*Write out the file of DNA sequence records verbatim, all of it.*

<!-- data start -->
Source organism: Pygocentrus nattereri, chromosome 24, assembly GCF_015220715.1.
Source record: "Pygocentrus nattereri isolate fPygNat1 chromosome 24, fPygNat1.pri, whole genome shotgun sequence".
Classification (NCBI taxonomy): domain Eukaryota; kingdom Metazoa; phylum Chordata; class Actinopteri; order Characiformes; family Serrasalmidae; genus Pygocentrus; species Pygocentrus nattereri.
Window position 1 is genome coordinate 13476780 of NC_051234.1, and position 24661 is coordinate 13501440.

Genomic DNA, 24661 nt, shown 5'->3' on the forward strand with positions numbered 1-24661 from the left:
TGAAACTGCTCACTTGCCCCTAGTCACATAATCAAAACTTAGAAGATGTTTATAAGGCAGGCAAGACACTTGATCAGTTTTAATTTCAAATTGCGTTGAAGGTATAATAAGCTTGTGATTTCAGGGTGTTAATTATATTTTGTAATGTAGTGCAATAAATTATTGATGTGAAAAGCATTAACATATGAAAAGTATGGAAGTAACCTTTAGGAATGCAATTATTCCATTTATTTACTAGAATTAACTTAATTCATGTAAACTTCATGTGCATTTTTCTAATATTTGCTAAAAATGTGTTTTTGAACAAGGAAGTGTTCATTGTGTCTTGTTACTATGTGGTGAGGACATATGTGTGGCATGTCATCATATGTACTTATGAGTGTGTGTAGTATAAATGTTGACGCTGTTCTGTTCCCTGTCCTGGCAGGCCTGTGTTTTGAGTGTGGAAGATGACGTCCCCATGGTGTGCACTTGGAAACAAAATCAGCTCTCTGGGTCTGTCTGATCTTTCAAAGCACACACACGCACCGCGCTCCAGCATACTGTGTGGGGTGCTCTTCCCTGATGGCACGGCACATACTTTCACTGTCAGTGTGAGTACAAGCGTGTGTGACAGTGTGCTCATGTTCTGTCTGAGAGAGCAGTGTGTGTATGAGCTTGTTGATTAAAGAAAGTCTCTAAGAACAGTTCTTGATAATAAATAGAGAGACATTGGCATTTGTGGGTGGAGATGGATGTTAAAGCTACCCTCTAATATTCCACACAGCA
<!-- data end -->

Source organism: Pygocentrus nattereri, chromosome 24, assembly GCF_015220715.1.
Source record: "Pygocentrus nattereri isolate fPygNat1 chromosome 24, fPygNat1.pri, whole genome shotgun sequence".
Classification (NCBI taxonomy): domain Eukaryota; kingdom Metazoa; phylum Chordata; class Actinopteri; order Characiformes; family Serrasalmidae; genus Pygocentrus; species Pygocentrus nattereri.
Window position 1 is genome coordinate 13476780 of NC_051234.1, and position 24661 is coordinate 13501440.

Genomic DNA, 24661 nt, shown 5'->3' on the forward strand with positions numbered 1-24661 from the left:
TGAAACTGCTCACTTGCCCCTAGTCACATAATCAAAACTTAGAAGATGTTTATAAGGCAGGCAAGACACTTGATCAGTTTTAATTTCAAATTGCGTTGAAGGTATAATAAGCTTGTGATTTCAGGGTGTTAATTATATTTTGTAATGTAGTGCAATAAATTATTGATGTGAAAAGCATTAACATATGAAAAGTATGGAAGTAACCTTTAGGAATGCAATTATTCCATTTATTTACTAGAATTAACTTAATTCATGTAAACTTCATGTGCATTTTTCTAATATTTGCTAAAAATGTGTTTTTGAACAAGGAAGTGTTCATTGTGTCTTGTTACTATGTGGTGAGGACATATGTGTGGCATGTCATCATATGTACTTATGAGTGTGTGTAGTATAAATGTTGACGCTGTTCTGTTCCCTGTCCTGGCAGGCCTGTGTTTTGAGTGTGGAAGATGACGTCCCCATGGTGTGCACTTGGAAACAAAATCAGCTCTCTGGGTCTGTCTGATCTTTCAAAGCACACACACGCACCGCGCTCCAGCATACTGTGTGGGGTGCTCTTCCCTGATGGCACGGCACATACTTTCACTGTCAGTGTGAGTACAAGCGTGTGTGACAGTGTGCTCATGTTCTGTCTGAGAGAGCAGTGTGTGTATGAGCTTGTTGATTAAAGAAAGTCTCTAAGAACAGTTCTTGATAATAAATAGAGAGACATTGGCATTTGTGGGTGGAGATGGATGTTAAAGCTACCCTCTAATATTCCACACAGCA